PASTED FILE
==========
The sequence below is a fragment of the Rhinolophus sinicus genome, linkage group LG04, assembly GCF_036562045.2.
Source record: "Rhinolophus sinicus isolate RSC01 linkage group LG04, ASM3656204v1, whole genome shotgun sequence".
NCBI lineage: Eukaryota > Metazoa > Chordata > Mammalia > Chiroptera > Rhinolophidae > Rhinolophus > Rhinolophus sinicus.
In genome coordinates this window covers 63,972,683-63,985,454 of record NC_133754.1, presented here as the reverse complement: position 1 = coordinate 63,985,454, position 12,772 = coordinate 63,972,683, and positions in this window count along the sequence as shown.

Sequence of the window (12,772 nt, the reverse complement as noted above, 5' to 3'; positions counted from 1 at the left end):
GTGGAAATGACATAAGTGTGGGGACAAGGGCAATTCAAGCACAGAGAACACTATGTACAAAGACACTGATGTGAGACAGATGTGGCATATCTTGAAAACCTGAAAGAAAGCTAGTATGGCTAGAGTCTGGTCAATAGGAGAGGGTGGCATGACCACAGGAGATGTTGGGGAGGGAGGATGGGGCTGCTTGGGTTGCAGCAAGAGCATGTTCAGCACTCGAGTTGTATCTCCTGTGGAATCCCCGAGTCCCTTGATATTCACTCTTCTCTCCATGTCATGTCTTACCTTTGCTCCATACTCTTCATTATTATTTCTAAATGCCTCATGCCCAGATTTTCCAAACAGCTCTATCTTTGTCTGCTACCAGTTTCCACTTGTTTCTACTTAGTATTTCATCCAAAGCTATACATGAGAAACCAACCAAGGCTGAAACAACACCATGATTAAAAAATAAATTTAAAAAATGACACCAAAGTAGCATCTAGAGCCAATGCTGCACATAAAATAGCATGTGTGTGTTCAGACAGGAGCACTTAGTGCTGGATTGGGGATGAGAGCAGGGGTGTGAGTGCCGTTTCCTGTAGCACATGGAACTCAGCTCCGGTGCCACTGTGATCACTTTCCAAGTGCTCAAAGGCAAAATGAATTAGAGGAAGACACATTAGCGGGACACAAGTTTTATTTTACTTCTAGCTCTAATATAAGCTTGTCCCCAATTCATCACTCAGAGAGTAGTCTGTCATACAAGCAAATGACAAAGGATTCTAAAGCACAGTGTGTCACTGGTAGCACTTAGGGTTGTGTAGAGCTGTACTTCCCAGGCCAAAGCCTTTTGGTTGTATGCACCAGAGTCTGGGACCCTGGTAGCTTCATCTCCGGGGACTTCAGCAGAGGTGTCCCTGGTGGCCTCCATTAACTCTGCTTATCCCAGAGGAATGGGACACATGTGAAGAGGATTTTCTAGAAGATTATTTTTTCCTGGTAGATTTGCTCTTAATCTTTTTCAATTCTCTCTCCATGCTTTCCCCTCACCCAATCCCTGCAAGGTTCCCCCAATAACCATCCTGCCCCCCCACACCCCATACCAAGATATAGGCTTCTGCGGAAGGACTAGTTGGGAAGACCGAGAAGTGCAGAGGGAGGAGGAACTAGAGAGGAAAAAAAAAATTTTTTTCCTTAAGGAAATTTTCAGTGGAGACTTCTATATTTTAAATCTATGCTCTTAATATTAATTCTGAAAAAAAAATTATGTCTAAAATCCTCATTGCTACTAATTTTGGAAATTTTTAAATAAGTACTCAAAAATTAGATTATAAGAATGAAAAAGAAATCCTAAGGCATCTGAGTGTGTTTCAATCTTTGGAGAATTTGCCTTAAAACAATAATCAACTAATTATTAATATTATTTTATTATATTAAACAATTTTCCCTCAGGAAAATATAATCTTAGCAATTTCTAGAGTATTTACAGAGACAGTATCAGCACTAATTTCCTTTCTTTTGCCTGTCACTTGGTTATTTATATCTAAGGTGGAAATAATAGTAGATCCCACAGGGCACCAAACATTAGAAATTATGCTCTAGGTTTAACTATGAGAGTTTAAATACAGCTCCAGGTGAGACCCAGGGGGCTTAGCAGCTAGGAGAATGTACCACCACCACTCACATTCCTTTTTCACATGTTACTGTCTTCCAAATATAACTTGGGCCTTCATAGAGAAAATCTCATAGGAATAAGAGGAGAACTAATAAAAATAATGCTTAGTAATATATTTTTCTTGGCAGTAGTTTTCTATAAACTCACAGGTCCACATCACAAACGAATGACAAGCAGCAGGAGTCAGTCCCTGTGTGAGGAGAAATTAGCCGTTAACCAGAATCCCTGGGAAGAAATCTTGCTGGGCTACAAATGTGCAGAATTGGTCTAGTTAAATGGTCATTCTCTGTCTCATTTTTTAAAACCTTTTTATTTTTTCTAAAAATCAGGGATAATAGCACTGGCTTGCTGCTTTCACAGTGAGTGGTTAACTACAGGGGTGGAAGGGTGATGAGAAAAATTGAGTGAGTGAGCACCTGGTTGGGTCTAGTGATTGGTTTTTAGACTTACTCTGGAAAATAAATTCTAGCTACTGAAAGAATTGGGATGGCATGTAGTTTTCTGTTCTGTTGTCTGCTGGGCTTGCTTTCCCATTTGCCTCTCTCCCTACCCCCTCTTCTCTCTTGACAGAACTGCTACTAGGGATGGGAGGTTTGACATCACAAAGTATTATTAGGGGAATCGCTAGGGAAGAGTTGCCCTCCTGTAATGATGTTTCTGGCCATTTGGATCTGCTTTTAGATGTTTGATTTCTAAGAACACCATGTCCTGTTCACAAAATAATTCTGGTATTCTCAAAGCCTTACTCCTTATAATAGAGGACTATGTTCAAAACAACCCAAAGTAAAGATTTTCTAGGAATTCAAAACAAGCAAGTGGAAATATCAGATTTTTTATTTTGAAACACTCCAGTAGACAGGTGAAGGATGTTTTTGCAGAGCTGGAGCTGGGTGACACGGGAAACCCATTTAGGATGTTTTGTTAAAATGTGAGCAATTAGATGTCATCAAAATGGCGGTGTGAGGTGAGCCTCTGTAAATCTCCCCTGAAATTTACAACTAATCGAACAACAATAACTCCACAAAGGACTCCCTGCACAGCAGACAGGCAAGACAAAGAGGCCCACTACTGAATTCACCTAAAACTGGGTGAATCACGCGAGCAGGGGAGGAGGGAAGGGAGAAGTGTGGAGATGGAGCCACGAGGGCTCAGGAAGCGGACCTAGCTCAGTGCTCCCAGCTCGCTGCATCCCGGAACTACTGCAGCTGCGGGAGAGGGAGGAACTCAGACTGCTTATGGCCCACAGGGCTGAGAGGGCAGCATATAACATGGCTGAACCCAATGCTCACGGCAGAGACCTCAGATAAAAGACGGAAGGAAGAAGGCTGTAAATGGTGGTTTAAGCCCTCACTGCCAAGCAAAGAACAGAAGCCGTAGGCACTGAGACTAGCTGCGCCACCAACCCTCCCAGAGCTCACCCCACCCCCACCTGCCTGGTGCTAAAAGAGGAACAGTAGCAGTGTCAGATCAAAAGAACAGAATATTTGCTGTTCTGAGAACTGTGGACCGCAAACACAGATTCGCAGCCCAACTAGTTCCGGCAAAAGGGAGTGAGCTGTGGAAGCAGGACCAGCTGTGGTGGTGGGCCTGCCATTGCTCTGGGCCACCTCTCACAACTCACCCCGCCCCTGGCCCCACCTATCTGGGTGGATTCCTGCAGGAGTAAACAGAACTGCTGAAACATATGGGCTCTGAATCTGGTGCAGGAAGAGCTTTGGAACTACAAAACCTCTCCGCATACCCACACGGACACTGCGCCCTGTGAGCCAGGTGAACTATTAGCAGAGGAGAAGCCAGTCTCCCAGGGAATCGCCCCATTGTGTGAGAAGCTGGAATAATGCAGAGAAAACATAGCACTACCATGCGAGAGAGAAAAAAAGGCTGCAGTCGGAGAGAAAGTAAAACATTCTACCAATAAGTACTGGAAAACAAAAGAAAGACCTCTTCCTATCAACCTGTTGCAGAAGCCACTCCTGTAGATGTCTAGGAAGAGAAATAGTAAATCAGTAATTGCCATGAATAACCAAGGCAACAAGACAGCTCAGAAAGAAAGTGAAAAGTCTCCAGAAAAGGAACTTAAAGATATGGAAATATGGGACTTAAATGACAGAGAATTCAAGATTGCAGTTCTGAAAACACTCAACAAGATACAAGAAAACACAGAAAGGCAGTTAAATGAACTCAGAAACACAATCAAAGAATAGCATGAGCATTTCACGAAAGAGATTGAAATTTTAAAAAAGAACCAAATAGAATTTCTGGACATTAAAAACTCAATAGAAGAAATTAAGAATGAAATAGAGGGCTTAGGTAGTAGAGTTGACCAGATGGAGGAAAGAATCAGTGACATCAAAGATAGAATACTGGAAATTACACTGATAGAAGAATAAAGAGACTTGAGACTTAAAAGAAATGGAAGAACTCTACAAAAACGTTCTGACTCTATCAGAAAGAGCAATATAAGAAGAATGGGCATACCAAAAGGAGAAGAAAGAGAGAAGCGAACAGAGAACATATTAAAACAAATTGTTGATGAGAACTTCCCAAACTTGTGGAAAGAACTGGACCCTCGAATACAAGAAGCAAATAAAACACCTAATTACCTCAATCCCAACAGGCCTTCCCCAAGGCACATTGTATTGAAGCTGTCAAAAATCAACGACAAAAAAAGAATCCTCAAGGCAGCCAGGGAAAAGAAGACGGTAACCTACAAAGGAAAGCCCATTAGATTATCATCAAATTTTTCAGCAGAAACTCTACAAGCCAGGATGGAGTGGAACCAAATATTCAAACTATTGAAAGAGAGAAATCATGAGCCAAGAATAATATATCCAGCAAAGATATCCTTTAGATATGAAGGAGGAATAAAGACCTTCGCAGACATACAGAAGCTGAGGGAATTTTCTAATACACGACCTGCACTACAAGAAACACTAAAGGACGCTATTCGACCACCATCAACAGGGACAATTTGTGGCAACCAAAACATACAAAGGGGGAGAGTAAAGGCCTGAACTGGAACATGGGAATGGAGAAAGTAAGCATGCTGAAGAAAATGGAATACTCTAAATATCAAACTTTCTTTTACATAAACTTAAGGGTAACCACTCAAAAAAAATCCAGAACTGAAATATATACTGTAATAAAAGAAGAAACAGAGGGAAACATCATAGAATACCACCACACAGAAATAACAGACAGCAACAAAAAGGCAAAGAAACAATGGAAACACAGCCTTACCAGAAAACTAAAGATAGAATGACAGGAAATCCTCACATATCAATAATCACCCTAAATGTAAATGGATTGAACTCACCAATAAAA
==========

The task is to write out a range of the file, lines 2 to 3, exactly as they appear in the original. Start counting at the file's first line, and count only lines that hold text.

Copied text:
Source record: "Rhinolophus sinicus isolate RSC01 linkage group LG04, ASM3656204v1, whole genome shotgun sequence".
NCBI lineage: Eukaryota > Metazoa > Chordata > Mammalia > Chiroptera > Rhinolophidae > Rhinolophus > Rhinolophus sinicus.